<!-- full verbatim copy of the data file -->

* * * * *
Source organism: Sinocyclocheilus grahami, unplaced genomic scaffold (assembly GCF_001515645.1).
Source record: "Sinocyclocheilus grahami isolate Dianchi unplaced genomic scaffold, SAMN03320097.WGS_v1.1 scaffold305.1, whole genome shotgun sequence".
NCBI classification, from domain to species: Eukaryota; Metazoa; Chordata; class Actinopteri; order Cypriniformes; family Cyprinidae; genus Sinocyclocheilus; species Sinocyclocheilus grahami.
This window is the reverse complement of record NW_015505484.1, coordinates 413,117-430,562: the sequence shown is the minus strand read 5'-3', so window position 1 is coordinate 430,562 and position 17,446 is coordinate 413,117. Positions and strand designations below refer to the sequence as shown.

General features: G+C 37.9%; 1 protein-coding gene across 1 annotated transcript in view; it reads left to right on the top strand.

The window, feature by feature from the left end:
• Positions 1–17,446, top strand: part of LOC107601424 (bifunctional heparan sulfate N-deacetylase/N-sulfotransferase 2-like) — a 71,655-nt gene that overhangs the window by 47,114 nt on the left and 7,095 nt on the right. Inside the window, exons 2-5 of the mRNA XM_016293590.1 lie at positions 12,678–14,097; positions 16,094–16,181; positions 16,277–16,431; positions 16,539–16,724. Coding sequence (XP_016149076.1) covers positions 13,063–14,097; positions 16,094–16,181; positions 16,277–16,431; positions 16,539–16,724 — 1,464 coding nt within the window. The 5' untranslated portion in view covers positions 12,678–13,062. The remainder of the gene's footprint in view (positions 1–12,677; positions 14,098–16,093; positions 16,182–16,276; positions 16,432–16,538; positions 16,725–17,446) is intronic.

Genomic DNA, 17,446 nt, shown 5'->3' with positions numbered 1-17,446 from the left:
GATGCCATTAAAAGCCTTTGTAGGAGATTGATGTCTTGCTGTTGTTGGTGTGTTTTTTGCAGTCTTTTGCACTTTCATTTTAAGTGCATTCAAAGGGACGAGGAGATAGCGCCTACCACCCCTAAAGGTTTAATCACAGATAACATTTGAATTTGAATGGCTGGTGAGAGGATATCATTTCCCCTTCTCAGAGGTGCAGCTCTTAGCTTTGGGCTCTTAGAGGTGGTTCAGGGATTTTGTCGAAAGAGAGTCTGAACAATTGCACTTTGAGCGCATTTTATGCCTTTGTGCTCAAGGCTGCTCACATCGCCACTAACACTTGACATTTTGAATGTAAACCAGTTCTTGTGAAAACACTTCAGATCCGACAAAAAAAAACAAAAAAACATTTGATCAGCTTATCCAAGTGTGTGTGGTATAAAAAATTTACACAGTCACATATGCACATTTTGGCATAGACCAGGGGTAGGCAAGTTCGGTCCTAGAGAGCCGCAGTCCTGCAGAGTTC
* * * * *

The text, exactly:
Source organism: Sinocyclocheilus grahami, unplaced genomic scaffold (assembly GCF_001515645.1).
Source record: "Sinocyclocheilus grahami isolate Dianchi unplaced genomic scaffold, SAMN03320097.WGS_v1.1 scaffold305.1, whole genome shotgun sequence".
NCBI classification, from domain to species: Eukaryota; Metazoa; Chordata; class Actinopteri; order Cypriniformes; family Cyprinidae; genus Sinocyclocheilus; species Sinocyclocheilus grahami.
This window is the reverse complement of record NW_015505484.1, coordinates 413,117-430,562: the sequence shown is the minus strand read 5'-3', so window position 1 is coordinate 430,562 and position 17,446 is coordinate 413,117. Positions and strand designations below refer to the sequence as shown.

General features: G+C 37.9%; 1 protein-coding gene across 1 annotated transcript in view; it reads left to right on the top strand.

The window, feature by feature from the left end:
• Positions 1–17,446, top strand: part of LOC107601424 (bifunctional heparan sulfate N-deacetylase/N-sulfotransferase 2-like) — a 71,655-nt gene that overhangs the window by 47,114 nt on the left and 7,095 nt on the right. Inside the window, exons 2-5 of the mRNA XM_016293590.1 lie at positions 12,678–14,097; positions 16,094–16,181; positions 16,277–16,431; positions 16,539–16,724. Coding sequence (XP_016149076.1) covers positions 13,063–14,097; positions 16,094–16,181; positions 16,277–16,431; positions 16,539–16,724 — 1,464 coding nt within the window. The 5' untranslated portion in view covers positions 12,678–13,062. The remainder of the gene's footprint in view (positions 1–12,677; positions 14,098–16,093; positions 16,182–16,276; positions 16,432–16,538; positions 16,725–17,446) is intronic.

Genomic DNA, 17,446 nt, shown 5'->3' with positions numbered 1-17,446 from the left:
GATGCCATTAAAAGCCTTTGTAGGAGATTGATGTCTTGCTGTTGTTGGTGTGTTTTTTGCAGTCTTTTGCACTTTCATTTTAAGTGCATTCAAAGGGACGAGGAGATAGCGCCTACCACCCCTAAAGGTTTAATCACAGATAACATTTGAATTTGAATGGCTGGTGAGAGGATATCATTTCCCCTTCTCAGAGGTGCAGCTCTTAGCTTTGGGCTCTTAGAGGTGGTTCAGGGATTTTGTCGAAAGAGAGTCTGAACAATTGCACTTTGAGCGCATTTTATGCCTTTGTGCTCAAGGCTGCTCACATCGCCACTAACACTTGACATTTTGAATGTAAACCAGTTCTTGTGAAAACACTTCAGATCCGACAAAAAAAAACAAAAAAACATTTGATCAGCTTATCCAAGTGTGTGTGGTATAAAAAATTTACACAGTCACATATGCACATTTTGGCATAGACCAGGGGTAGGCAAGTTCGGTCCTAGAGAGCCGCAGTCCTGCAGAGTTC